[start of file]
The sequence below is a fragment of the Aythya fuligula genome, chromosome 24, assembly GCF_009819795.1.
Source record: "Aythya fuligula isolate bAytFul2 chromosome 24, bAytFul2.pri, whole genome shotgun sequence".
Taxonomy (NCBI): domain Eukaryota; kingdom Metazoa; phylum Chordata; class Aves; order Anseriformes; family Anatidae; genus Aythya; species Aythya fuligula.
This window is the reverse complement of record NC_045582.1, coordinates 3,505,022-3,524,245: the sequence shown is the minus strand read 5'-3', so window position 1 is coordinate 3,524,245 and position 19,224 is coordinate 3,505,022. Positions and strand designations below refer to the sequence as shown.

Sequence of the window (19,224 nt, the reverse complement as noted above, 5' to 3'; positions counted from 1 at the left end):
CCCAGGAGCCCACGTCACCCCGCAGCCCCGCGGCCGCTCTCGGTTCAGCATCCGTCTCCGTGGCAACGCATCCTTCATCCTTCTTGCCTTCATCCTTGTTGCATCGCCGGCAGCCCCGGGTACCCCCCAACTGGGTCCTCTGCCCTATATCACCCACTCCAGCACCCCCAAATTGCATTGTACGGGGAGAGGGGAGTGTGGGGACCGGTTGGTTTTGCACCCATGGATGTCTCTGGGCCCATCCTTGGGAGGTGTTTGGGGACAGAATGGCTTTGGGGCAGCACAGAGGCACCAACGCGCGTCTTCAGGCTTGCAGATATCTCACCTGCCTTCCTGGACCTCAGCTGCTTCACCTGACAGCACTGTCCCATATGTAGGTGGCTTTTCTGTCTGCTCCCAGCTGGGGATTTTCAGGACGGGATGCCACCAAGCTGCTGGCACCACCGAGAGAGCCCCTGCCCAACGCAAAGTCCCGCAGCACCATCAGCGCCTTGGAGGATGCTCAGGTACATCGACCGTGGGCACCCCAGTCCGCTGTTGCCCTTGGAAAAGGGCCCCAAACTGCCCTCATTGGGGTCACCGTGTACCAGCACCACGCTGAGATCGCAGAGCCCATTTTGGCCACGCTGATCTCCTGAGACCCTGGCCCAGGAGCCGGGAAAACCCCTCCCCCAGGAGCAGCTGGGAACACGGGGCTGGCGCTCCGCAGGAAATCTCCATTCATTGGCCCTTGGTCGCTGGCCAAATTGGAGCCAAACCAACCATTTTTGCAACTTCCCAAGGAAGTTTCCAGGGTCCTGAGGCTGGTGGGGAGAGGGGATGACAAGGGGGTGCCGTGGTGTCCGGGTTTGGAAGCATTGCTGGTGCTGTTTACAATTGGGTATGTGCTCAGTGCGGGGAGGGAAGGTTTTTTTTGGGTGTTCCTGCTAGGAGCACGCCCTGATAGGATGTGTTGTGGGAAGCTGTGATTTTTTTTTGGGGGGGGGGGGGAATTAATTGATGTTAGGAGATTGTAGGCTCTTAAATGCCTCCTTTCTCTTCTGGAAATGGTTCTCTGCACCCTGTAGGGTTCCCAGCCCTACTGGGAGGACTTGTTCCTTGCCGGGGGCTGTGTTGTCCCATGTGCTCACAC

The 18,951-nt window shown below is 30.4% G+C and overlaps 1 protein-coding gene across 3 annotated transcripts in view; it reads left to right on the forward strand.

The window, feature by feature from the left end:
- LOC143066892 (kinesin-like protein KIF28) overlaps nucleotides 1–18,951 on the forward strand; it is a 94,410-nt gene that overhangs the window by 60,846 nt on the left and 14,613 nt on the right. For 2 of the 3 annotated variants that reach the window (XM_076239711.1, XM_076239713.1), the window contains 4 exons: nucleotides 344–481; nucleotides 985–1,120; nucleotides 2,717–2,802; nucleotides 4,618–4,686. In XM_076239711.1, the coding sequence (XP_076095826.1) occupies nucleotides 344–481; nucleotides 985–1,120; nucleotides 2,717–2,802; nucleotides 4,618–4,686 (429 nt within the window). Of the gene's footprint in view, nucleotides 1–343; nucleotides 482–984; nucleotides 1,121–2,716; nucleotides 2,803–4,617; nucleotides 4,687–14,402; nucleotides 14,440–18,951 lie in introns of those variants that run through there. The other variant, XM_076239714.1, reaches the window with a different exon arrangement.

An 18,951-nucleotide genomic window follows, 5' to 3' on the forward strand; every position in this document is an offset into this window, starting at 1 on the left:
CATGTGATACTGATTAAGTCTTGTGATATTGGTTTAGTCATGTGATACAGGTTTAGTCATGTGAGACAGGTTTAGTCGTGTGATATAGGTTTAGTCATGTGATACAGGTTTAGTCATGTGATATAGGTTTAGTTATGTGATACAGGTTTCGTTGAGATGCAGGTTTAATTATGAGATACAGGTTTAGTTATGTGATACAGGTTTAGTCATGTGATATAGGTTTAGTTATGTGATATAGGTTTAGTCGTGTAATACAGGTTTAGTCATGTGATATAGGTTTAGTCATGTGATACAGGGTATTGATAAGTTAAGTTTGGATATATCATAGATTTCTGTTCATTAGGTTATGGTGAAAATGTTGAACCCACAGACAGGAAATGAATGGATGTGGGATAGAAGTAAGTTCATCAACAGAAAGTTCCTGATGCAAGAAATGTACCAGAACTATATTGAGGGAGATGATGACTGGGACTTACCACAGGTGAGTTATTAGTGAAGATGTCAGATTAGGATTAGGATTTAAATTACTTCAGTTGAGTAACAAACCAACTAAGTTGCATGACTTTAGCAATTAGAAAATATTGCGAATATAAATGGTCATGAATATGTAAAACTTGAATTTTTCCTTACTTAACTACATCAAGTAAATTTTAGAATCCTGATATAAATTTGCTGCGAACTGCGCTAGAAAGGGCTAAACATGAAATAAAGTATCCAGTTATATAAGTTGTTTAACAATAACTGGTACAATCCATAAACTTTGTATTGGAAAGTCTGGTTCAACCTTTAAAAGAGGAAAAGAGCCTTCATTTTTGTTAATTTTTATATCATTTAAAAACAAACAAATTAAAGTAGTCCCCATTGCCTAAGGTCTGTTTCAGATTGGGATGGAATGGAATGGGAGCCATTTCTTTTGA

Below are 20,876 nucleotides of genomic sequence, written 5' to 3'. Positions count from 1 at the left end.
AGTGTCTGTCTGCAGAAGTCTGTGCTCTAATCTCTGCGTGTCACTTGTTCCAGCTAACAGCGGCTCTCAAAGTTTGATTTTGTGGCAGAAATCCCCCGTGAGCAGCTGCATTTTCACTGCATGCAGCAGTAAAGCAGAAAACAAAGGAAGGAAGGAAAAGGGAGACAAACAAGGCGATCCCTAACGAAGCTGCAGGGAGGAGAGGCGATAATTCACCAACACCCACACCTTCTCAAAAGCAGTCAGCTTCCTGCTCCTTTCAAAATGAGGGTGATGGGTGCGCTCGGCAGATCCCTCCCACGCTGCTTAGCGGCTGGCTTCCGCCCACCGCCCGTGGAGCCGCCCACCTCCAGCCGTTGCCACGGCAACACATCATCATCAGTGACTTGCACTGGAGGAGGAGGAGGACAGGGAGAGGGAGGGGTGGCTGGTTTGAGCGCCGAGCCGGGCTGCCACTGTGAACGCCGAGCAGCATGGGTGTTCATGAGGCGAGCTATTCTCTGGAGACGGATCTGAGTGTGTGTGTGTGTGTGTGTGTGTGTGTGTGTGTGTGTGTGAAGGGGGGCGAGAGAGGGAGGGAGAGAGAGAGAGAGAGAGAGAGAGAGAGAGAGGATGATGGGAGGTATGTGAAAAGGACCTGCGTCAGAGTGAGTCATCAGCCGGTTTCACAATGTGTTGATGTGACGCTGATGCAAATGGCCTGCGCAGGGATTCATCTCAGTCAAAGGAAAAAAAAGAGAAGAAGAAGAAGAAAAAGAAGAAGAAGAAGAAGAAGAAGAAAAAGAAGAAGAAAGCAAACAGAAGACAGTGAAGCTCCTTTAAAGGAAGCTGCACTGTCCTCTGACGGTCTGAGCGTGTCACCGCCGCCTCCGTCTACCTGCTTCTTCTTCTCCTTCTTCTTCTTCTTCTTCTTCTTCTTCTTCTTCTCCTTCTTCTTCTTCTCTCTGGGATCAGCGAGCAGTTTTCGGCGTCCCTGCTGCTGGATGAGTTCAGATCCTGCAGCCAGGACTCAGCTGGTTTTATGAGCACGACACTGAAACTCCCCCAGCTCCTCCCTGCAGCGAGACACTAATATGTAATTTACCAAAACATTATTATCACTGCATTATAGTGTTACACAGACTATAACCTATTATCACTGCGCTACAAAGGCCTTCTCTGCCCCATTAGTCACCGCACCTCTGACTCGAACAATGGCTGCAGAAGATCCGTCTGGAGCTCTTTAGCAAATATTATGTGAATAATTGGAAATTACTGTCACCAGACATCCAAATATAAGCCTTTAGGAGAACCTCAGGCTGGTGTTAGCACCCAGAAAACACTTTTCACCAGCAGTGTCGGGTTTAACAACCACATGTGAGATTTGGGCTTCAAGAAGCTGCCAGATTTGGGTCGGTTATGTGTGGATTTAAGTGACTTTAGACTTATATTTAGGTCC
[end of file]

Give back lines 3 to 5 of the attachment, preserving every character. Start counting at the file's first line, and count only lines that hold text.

Taxonomy (NCBI): domain Eukaryota; kingdom Metazoa; phylum Chordata; class Aves; order Anseriformes; family Anatidae; genus Aythya; species Aythya fuligula.
This window is the reverse complement of record NC_045582.1, coordinates 3,505,022-3,524,245: the sequence shown is the minus strand read 5'-3', so window position 1 is coordinate 3,524,245 and position 19,224 is coordinate 3,505,022. Positions and strand designations below refer to the sequence as shown.

Sequence of the window (19,224 nt, the reverse complement as noted above, 5' to 3'; positions counted from 1 at the left end):